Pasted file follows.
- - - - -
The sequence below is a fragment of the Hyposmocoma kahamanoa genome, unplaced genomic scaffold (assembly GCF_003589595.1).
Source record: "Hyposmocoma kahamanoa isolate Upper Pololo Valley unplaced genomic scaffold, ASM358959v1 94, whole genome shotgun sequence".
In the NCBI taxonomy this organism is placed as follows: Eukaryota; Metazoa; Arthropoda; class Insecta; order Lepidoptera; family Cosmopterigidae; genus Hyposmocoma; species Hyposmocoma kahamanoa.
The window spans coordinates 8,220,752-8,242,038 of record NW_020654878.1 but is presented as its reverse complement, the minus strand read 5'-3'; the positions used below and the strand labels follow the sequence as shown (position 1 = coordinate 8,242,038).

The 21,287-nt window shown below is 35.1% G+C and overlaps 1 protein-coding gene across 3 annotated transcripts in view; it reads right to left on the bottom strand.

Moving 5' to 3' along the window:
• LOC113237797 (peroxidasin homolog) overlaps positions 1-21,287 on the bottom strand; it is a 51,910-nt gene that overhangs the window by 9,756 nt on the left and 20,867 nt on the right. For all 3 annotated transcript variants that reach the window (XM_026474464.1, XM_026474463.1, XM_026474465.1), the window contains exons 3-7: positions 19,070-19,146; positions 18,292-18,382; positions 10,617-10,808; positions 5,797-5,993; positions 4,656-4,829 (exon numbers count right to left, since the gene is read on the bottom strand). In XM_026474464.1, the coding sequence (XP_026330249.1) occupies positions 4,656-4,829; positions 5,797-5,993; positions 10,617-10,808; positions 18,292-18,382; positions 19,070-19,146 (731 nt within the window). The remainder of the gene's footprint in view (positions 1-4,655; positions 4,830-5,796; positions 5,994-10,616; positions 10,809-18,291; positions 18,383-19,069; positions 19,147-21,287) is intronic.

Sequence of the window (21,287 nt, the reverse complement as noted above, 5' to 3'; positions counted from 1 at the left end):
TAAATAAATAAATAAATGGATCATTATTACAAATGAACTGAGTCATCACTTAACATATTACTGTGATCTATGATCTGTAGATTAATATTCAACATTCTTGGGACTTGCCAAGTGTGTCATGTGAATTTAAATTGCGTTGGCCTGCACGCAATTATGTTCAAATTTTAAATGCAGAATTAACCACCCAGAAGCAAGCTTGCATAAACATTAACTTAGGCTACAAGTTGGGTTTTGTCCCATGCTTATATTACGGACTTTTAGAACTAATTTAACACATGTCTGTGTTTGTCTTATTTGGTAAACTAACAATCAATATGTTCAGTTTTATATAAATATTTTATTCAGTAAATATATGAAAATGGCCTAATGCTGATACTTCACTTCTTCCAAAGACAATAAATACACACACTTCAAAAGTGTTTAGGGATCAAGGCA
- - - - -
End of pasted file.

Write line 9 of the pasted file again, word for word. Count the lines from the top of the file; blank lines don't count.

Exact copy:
TAAATAAATAAATAAATGGATCATTATTACAAATGAACTGAGTCATCACTTAACATATTACTGTGATCTATGATCTGTAGATTAATATTCAACATTCTTGGGACTTGCCAAGTGTGTCATGTGAATTTAAATTGCGTTGGCCTGCACGCAATTATGTTCAAATTTTAAATGCAGAATTAACCACCCAGAAGCAAGCTTGCATAAACATTAACTTAGGCTACAAGTTGGGTTTTGTCCCATGCTTATATTACGGACTTTTAGAACTAATTTAACACATGTCTGTGTTTGTCTTATTTGGTAAACTAACAATCAATATGTTCAGTTTTATATAAATATTTTATTCAGTAAATATATGAAAATGGCCTAATGCTGATACTTCACTTCTTCCAAAGACAATAAATACACACACTTCAAAAGTGTTTAGGGATCAAGGCA